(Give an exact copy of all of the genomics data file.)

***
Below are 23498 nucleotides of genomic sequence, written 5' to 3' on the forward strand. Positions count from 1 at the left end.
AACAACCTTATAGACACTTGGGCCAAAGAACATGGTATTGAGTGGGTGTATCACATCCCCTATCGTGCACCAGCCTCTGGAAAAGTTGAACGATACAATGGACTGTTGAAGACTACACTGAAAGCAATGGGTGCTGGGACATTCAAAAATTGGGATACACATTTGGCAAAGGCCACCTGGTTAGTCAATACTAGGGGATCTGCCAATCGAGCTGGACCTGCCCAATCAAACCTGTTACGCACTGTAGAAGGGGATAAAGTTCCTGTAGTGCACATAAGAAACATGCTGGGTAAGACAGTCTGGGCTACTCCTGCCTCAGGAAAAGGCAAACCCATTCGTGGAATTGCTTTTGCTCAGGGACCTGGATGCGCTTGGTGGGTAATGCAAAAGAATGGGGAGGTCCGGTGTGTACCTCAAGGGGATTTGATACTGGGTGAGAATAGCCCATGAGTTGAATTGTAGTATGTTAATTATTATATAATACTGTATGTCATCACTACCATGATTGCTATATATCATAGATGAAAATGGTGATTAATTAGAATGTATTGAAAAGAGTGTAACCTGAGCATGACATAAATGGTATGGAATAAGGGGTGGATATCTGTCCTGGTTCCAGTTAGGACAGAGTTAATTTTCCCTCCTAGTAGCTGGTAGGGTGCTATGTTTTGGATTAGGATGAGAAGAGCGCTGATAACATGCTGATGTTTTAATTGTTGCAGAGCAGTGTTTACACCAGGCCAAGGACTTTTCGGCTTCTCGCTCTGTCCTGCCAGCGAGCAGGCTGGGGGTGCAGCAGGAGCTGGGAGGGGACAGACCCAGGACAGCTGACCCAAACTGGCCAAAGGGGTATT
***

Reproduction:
Below are 23498 nucleotides of genomic sequence, written 5' to 3' on the forward strand. Positions count from 1 at the left end.
AACAACCTTATAGACACTTGGGCCAAAGAACATGGTATTGAGTGGGTGTATCACATCCCCTATCGTGCACCAGCCTCTGGAAAAGTTGAACGATACAATGGACTGTTGAAGACTACACTGAAAGCAATGGGTGCTGGGACATTCAAAAATTGGGATACACATTTGGCAAAGGCCACCTGGTTAGTCAATACTAGGGGATCTGCCAATCGAGCTGGACCTGCCCAATCAAACCTGTTACGCACTGTAGAAGGGGATAAAGTTCCTGTAGTGCACATAAGAAACATGCTGGGTAAGACAGTCTGGGCTACTCCTGCCTCAGGAAAAGGCAAACCCATTCGTGGAATTGCTTTTGCTCAGGGACCTGGATGCGCTTGGTGGGTAATGCAAAAGAATGGGGAGGTCCGGTGTGTACCTCAAGGGGATTTGATACTGGGTGAGAATAGCCCATGAGTTGAATTGTAGTATGTTAATTATTATATAATACTGTATGTCATCACTACCATGATTGCTATATATCATAGATGAAAATGGTGATTAATTAGAATGTATTGAAAAGAGTGTAACCTGAGCATGACATAAATGGTATGGAATAAGGGGTGGATATCTGTCCTGGTTCCAGTTAGGACAGAGTTAATTTTCCCTCCTAGTAGCTGGTAGGGTGCTATGTTTTGGATTAGGATGAGAAGAGCGCTGATAACATGCTGATGTTTTAATTGTTGCAGAGCAGTGTTTACACCAGGCCAAGGACTTTTCGGCTTCTCGCTCTGTCCTGCCAGCGAGCAGGCTGGGGGTGCAGCAGGAGCTGGGAGGGGACAGACCCAGGACAGCTGACCCAAACTGGCCAAAGGGGTATT